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Roll Top Epiphany

Having graced our house for more than 25 years, our large roll top desk had been the ultimate landing place for cards, bills, files, all manner of "things to do" lists, little mementos, assorted desk supplies, cancelled checks, stamps, etc., etc., etc. Lately, though, and when I say lately I mean the last five years or so, everything of importance has, little by little, migrated to my computer desk and the surrounding workspace. Yesterday, as I passed the roll top carrying laundry to the bedroom, it occurred to me that I had not opened any of its drawers or rolled up the top for quite a while. 

Now, usually when I start a giant project I make a big deal of it, make advance plans. "Saturday we are cleaning out the garage!" I will state emphatically to my disappointed husband on Tuesday, "Make sure we have plenty of garbage bags and pick up some of those plastic storage boxes at Home Depot this week, will you?" Yesterday's spur of the moment decision to clean out the roll top, therefore, came as a complete surprise even to me. It shouldn't take too long, I reasoned; it is, after all, just a desk. As it turned out, many hours later I realized this particular piece of furniture was not just a desk, it was a repository of memories and dreams, and a quirky and disconcertingly sketchy history of the day to day life of our family over the last 25 years. I won't bore you with all the details, but there was an amazing array of random items which caused me to call into question my legendary (in my own mind) organizational skills. Some of those antique "to do" lists still had items that could not yet be crossed off.  Somehow this desk had become a free zone in my otherwise well ordered world.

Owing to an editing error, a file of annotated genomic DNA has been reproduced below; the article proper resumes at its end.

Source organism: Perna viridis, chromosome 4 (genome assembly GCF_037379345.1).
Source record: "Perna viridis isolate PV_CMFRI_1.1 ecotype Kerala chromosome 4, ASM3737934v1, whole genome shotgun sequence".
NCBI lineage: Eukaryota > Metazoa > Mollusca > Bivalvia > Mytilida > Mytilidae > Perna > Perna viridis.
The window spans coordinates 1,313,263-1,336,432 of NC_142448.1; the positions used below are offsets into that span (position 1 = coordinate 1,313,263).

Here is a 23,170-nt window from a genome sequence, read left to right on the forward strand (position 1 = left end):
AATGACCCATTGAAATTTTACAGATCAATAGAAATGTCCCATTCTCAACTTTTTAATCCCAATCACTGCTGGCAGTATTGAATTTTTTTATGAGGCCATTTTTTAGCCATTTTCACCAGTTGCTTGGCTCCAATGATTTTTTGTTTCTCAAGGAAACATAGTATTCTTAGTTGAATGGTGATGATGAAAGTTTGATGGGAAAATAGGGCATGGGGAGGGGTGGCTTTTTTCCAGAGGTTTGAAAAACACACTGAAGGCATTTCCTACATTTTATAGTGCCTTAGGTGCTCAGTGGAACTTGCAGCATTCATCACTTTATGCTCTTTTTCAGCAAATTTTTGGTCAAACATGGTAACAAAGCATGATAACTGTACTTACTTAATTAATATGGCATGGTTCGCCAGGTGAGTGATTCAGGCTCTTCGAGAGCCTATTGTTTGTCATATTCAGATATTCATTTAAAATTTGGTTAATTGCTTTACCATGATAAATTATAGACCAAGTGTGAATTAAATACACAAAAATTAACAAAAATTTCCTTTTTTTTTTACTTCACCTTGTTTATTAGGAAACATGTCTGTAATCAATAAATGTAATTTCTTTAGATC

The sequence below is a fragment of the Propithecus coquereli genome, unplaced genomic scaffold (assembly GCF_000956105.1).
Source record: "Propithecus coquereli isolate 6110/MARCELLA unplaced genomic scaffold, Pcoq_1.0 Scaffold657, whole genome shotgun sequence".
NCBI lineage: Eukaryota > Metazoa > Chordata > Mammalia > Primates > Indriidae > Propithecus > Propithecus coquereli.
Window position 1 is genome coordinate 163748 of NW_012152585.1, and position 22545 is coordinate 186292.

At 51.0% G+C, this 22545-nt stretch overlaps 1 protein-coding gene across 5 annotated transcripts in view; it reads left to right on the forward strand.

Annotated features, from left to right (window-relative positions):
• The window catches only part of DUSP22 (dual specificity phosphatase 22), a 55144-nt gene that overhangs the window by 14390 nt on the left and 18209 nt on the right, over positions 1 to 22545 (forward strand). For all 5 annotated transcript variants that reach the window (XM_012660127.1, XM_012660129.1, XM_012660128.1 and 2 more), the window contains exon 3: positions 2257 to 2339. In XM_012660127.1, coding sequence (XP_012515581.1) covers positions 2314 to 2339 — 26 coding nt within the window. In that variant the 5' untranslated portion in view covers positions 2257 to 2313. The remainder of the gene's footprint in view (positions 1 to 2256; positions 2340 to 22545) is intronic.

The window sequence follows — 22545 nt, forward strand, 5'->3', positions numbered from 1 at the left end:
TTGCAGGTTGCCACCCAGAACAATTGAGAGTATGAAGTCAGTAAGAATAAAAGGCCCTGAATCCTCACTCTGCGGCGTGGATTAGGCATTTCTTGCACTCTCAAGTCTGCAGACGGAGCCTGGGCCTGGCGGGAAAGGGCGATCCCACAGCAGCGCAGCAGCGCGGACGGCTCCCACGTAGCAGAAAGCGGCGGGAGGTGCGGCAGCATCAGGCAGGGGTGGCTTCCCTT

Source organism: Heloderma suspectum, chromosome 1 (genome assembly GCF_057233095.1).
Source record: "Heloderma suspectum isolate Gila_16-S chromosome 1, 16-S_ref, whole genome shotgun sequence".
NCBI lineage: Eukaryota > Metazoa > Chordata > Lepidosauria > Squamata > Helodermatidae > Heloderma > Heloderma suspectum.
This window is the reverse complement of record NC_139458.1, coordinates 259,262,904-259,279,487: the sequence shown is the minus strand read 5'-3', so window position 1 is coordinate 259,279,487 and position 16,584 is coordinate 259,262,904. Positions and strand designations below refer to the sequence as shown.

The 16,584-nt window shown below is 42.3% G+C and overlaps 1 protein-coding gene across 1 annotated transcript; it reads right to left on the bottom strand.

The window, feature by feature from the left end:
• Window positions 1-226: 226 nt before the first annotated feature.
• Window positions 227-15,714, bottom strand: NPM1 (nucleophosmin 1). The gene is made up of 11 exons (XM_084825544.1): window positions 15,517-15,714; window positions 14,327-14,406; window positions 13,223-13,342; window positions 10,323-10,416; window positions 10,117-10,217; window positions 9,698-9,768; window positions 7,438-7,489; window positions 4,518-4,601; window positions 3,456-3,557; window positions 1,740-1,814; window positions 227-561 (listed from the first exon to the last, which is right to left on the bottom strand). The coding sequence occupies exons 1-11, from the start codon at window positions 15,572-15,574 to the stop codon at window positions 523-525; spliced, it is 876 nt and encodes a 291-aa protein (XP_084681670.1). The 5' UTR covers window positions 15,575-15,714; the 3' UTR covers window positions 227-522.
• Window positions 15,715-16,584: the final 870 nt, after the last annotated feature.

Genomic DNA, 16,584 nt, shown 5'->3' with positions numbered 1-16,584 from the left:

The right hand bottom drawer, however, is what gave me pause. In this drawer, along with maps and travel brochures and AAA Tour Books, were clippings, lots of clippings. For many years, every time I saw an article in the newspaper or a magazine for a place I'd like to go, an event I'd like to attend, great vacation ideas or the like I would cut it out and place it in the bottom drawer, thinking it one day to be inspiration for an actual day trip, excursion or vacation. Sadly, I reviewed one clipping after another and realized that precious few of them had ever been anything other than drawer stuffing. Almost immediately my head started spinning a sad story.   I could almost hear the violins in the background. Coming up next, the "Poor Little Me" show. This week's episode: "Broken Dreams, Wasted Years and Lost Opportunities". This mental indulgence lasted all of about five minutes until I started laughing out loud at the absurdity. Our minds try to make every little thing mean something but the truth of a situation is always so simple. We didn't do any of the newspaper clipping stuff. We did other stuff. Period.

It felt cathartic and liberating to toss all those clippings in the trash.






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